Death Valley 2019: (Day 1)

Alan Clark

Member
Registered User
Right at the beginning of the video Mr Horne comes up with a recipe (his word) for a successful landscape photograph.
A compelling subject.
Ideal composition.
Good light.

No doubt many landscape photographers do follow this recipe or something similar. This is why you see so many photographs, Mr. Horne's included, that have little or no individuality. They all look like they were taken by the same person, because they were all working to the same recipe. In the case of Mr. Horne, the photographs are technically very good, very pleasant and very easy to look at. But rather bland, and inconsequential.

Photographers who go beyond this don't follow a recipe. They find a way to get their work to express what they feel about what they are photographing, and to communicate something that can't be expressed in words.
Great landscape photographers don't need what Mr. Horne describes as a compelling subject. They take the ordinary and mundane and make it compelling. When Blakemore, for example, photographed an ordinary rock in a stream, he transformed it into something entirely extraordinary. There is no recipe for how to do this...

Alan
 

David M

Well-Known Member
Registered User
Interesting comment, Alan. I think we've just been saying that Mr Horne actually avoids the ostensibly "compelling" subject. No Half Domes, no rock arches at sunrise. No sunrises at all. He may have done himself a disservice by using the particular word.
Perhaps he means compelling to him. His videos show how long he seems to spend prospecting for subjects, and some of them are very slight in terms of compulsion. I suspect we'd not contest the need for light and composition.
He is working in a particular tradition of valorising (horrid word!) the natural landscape. I'm not quite sure how to express it without entering Pseud's Corner but I suggest that Mr Blakemore has used his photography to explore an inner landscape. He says something about this in, for example, Wounds of Trees.

It may be inconsequential, but I've noticed that many photographers nowadays speak of finding "a composition" rather than a picture or an image. Does this indicate a different attitude or is it merely a change in linguistic fashion?
 

Alan9940

Active Member
Registered User
Wow, the thoughts presented here define why I like participating on this board; intriguing, thought provoking, and downright interesting to read! My only “criticism” of someone like Mr. Horne is that his main goal seems to be making pretty pictures. He’s trying to scratch out some sort of living from his photography—nothing wrong with that—but, IMO that pursuit tends to drive the images you make; in other words, ones that sell. All these guys are “Tubers” and trying to gain a large audience. I wish them all the best, but it’s not for me.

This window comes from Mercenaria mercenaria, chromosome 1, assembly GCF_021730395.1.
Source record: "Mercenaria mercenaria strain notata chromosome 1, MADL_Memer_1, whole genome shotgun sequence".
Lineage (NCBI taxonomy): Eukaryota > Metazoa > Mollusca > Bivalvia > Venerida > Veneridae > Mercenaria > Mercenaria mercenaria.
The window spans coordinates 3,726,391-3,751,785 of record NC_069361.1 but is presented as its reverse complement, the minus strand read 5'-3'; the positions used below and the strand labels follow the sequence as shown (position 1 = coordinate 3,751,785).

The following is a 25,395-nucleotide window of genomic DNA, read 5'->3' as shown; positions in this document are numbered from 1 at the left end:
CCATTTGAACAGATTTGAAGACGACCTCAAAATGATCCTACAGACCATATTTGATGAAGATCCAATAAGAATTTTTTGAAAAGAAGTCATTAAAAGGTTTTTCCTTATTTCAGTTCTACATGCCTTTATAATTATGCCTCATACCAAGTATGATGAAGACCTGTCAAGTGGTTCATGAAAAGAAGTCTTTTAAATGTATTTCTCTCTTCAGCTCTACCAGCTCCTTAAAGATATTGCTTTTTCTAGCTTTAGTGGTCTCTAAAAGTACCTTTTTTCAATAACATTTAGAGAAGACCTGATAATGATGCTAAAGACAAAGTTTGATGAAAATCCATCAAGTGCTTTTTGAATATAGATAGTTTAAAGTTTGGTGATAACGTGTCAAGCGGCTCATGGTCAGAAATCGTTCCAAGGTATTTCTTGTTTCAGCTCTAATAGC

I have a Fred Picker print hanging in my home that I remember him commenting to me that it was one of his favorites and, as such, he rarely sold a copy! He had many other examples of more “approacheable” subject matter that sold very well. You know...waterfalls and such! ;) Again, not my cup of tea. I much prefer any art (don’t particularly care for that word) to reveal itself after long contemplation. I’ve had several examples of photographs by very well known photographers hanging in my home for nearly 40 years that I still delight in to this day. If the work can hold my interest for that long, well...
 

Alan Clark

Member
Registered User
When I first became interested in photography I used to take my camera on holiday. After all, who wouldn't want to photograph beautiful places like Snowdonia, the Lake District and the Scottish Highlands? But eventually it dawned on me that I could find no good reason to photograph these places because they held no personal connection for me. I was much happier photographing things close to home, that I could visit and re-visit. Places I have known since childhood. My photographs may not be of instantly recognisable places, but they mean something to me, and I'm happy with that.